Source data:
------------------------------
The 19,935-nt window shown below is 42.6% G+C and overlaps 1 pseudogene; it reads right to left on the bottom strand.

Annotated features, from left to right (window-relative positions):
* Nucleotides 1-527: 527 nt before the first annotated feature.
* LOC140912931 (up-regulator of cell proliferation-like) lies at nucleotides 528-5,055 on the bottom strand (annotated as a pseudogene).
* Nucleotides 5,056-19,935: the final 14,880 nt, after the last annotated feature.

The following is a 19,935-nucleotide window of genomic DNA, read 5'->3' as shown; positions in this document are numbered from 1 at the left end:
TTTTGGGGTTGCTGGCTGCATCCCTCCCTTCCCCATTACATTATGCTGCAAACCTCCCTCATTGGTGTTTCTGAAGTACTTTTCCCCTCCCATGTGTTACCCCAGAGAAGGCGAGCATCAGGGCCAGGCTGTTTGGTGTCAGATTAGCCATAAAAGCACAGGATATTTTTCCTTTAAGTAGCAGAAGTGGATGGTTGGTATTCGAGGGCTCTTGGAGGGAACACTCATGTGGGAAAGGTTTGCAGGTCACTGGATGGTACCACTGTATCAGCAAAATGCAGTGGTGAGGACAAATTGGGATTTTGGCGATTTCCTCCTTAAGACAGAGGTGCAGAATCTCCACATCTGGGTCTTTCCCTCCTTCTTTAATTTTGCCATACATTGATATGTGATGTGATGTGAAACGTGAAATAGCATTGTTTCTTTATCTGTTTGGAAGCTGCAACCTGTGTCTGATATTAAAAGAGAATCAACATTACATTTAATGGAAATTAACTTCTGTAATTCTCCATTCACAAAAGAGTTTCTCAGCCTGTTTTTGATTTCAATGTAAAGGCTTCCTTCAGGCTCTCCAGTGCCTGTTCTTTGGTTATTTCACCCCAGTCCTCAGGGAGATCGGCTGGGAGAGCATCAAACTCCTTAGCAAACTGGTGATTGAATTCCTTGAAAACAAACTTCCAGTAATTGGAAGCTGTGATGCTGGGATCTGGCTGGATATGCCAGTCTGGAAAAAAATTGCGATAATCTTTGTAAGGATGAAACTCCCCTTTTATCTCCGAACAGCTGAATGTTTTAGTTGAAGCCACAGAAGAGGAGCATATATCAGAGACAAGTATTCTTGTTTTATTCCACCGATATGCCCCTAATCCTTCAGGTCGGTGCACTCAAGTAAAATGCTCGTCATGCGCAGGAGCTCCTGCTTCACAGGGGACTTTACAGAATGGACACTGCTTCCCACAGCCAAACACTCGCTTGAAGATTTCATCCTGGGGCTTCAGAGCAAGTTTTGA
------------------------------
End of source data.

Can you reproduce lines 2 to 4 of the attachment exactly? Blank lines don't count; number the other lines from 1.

Annotated features, from left to right (window-relative positions):
* Nucleotides 1-527: 527 nt before the first annotated feature.
* LOC140912931 (up-regulator of cell proliferation-like) lies at nucleotides 528-5,055 on the bottom strand (annotated as a pseudogene).